Society has ingrained in our heads that in order for you to be successful you have to work hard 24/7. But you forget that to be able to hustle like your peers, your overall health should be on point too. Think of sleep as your charging station, you need to power up to function efficiently the next day. If we can religiously charge our phones each night, why can’t we do that with our sleep?
Get 7 -9 hours of sleep daily
According to the National Sleep Foundation, young adults (18-25 years) and adults (26-64 years) should get about 7-9 hours of sleep daily while older adults (65 years above) should get about 7-8 hours of shut eye .
The amount of sleep required differs from person to person, depending on their daily habits and lifestyle. You’ll need to adjust the hours until you find the right amount of sleep that you need to feel more recharged when you wake up.
What happens to your body when you sleep?
Your body goes through 2 phases of sleep cycles throughout your sleep, the “Rapid Eye Movement” (REM) and Non-REM (NREM) cycle .
First phase: NREM or deep sleep. This is where you will experience:
- No muscle and eye movement and it will be harder for someone to wake you up .
- Your body will be repairing whatever damages it has and strengthen its tissues, bones, muscles and immune system .
Second phase: You’ll fall into REM or active sleep cycle in 90 minutes after falling asleep. An average adult tends to have 4-6 REM cycles throughout their sleep. This is what you will experience:
- Your brain becomes more active. That’s when your dreams start, breathing becomes irregular, heart rate and blood pressure rises .
- The brain cells that you use for learning will be activated during REM so that whatever information you learned during the day will be processed and stored into your long-term memory [3, 4].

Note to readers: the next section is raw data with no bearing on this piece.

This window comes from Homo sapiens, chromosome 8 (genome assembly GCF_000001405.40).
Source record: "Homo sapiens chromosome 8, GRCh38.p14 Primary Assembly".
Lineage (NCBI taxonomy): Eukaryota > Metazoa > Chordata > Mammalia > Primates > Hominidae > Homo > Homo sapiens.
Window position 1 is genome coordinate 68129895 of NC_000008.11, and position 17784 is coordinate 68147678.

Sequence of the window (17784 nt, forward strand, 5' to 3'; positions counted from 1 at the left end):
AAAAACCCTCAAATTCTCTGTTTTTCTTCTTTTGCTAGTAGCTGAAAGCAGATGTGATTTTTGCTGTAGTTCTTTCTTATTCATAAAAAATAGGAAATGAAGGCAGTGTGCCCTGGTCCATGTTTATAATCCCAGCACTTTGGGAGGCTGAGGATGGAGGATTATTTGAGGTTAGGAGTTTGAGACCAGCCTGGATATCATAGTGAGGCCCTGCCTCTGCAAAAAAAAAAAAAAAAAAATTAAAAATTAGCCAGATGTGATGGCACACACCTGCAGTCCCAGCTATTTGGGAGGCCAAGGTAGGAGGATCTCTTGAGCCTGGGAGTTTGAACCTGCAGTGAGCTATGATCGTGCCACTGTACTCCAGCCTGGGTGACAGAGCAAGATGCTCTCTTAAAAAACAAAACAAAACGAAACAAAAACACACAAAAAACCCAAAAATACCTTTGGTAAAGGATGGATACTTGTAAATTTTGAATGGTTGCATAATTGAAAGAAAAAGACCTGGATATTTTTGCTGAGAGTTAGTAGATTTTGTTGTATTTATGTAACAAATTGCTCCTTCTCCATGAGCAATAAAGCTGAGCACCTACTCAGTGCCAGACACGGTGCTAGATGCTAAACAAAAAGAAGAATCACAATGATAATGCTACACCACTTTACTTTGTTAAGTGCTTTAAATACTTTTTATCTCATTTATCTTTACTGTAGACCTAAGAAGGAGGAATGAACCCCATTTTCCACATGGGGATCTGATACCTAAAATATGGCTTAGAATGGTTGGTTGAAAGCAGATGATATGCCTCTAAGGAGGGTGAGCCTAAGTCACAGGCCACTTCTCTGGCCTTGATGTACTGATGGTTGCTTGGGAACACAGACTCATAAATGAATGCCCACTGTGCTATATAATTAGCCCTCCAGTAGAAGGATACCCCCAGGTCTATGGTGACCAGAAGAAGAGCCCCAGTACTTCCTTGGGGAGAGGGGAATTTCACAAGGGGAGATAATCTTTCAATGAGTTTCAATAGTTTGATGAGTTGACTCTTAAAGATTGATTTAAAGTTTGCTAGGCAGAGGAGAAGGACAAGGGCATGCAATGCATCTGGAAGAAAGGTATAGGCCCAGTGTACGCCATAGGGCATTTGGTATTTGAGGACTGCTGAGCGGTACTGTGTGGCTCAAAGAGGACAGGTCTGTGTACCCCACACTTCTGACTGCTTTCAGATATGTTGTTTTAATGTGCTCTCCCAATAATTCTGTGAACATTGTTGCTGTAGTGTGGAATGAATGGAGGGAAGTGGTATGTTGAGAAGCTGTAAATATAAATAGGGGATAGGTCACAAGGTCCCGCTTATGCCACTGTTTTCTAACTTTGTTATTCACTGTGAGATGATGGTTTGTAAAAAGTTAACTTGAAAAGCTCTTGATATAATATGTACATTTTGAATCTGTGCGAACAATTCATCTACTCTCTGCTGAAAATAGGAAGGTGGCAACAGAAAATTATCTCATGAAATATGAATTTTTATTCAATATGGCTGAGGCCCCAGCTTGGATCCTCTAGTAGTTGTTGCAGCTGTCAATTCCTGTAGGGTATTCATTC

Research has shown that people who get more REM sleep will wake up happier so the main catch is to get enough quality sleep .
Now that you know what happens when you go to sleep, we’ll let you in on the consequences of sleeping late and not having enough sleep, although there is a fine line between sleeping late and not getting enough sleep.
Sleeping Late VS Lack of Sleep
What happens to your body when you sleep late:
Just like how a clock functions or a song is played, your body has a circadian rhythm. It’s known as a sleep/wake cycle or biological clock. Here’s how it works:
- This body clock is controlled by a small part of your brain that responds to light .
- It will release melatonin, a hormone that makes you feel lethargic throughout certain times of the day.
- It also controls your body’s temperature, hormone secretion, urine production, and changes in blood pressure . Noticed that you feel sleepier in a dark room?
- By going to bed late it will disrupt your body’s circadian rhythm, mess up your melatonin flow and body functions throughout the day. You will feel more emotional and negative than usual too, like how you get angry faster over small issues like the after-work jam.